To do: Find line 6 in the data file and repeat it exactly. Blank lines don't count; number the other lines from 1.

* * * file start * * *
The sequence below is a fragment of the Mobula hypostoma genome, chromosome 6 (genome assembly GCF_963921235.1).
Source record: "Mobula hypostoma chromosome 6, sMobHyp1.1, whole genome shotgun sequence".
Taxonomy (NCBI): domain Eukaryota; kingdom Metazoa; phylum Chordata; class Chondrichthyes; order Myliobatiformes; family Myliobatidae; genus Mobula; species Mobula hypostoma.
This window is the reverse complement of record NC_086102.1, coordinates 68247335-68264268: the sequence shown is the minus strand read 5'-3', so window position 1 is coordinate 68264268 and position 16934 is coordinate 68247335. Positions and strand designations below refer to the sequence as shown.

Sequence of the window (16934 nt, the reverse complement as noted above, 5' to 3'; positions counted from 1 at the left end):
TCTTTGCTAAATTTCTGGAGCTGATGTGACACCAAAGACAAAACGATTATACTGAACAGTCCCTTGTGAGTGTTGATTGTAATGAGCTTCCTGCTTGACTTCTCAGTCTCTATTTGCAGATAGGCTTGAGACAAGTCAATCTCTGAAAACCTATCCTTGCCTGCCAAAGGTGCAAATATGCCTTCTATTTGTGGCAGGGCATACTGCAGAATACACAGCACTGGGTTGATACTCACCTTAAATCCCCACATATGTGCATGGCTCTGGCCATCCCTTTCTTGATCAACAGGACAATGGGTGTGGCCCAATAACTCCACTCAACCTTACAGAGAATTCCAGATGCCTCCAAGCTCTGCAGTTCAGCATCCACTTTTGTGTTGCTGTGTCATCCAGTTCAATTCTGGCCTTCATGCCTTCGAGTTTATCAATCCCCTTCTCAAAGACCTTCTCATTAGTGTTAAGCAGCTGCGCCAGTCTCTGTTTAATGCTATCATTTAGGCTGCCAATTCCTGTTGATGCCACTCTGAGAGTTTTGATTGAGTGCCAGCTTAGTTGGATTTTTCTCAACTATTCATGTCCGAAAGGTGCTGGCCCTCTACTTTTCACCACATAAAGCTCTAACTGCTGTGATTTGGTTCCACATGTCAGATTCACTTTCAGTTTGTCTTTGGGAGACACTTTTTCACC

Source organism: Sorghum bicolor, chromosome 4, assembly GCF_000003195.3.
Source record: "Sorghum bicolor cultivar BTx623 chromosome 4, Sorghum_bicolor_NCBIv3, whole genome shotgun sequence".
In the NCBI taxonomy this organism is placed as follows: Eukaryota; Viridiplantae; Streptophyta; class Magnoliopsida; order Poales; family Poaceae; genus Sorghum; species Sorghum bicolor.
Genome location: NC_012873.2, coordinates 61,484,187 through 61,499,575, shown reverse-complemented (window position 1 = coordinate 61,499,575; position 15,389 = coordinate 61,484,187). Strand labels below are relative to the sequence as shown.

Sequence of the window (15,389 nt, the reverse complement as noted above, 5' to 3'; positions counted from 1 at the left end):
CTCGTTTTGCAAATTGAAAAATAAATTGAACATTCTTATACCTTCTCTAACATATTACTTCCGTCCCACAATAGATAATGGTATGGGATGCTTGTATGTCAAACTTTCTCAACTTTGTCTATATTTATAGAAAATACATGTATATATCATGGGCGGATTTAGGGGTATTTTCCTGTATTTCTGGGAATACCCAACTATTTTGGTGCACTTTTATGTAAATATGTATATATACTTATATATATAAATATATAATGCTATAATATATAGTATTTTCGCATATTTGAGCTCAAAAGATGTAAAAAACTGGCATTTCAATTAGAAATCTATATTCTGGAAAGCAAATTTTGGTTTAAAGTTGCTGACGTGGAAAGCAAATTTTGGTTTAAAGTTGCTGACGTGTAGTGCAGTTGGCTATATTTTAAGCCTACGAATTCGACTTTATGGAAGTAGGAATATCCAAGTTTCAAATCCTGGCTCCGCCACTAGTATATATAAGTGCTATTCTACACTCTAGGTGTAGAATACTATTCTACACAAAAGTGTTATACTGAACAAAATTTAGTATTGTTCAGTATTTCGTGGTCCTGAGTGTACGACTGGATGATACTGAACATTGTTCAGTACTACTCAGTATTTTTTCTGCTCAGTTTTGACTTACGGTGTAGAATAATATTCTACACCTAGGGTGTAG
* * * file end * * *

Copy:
TCTTTGCTAAATTTCTGGAGCTGATGTGACACCAAAGACAAAACGATTATACTGAACAGTCCCTTGTGAGTGTTGATTGTAATGAGCTTCCTGCTTGACTTCTCAGTCTCTATTTGCAGATAGGCTTGAGACAAGTCAATCTCTGAAAACCTATCCTTGCCTGCCAAAGGTGCAAATATGCCTTCTATTTGTGGCAGGGCATACTGCAGAATACACAGCACTGGGTTGATACTCACCTTAAATCCCCACATATGTGCATGGCTCTGGCCATCCCTTTCTTGATCAACAGGACAATGGGTGTGGCCCAATAACTCCACTCAACCTTACAGAGAATTCCAGATGCCTCCAAGCTCTGCAGTTCAGCATCCACTTTTGTGTTGCTGTGTCATCCAGTTCAATTCTGGCCTTCATGCCTTCGAGTTTATCAATCCCCTTCTCAAAGACCTTCTCATTAGTGTTAAGCAGCTGCGCCAGTCTCTGTTTAATGCTATCATTTAGGCTGCCAATTCCTGTTGATGCCACTCTGAGAGTTTTGATTGAGTGCCAGCTTAGTTGGATTTTTCTCAACTATTCATGTCCGAAAGGTGCTGGCCCTCTACTTTTCACCACATAAAGCTCTAACTGCTGTGATTTGGTTCCACATGTCAGATTCACTTTCAGTTTGTCTTTGGGAGACACTTTTTCACC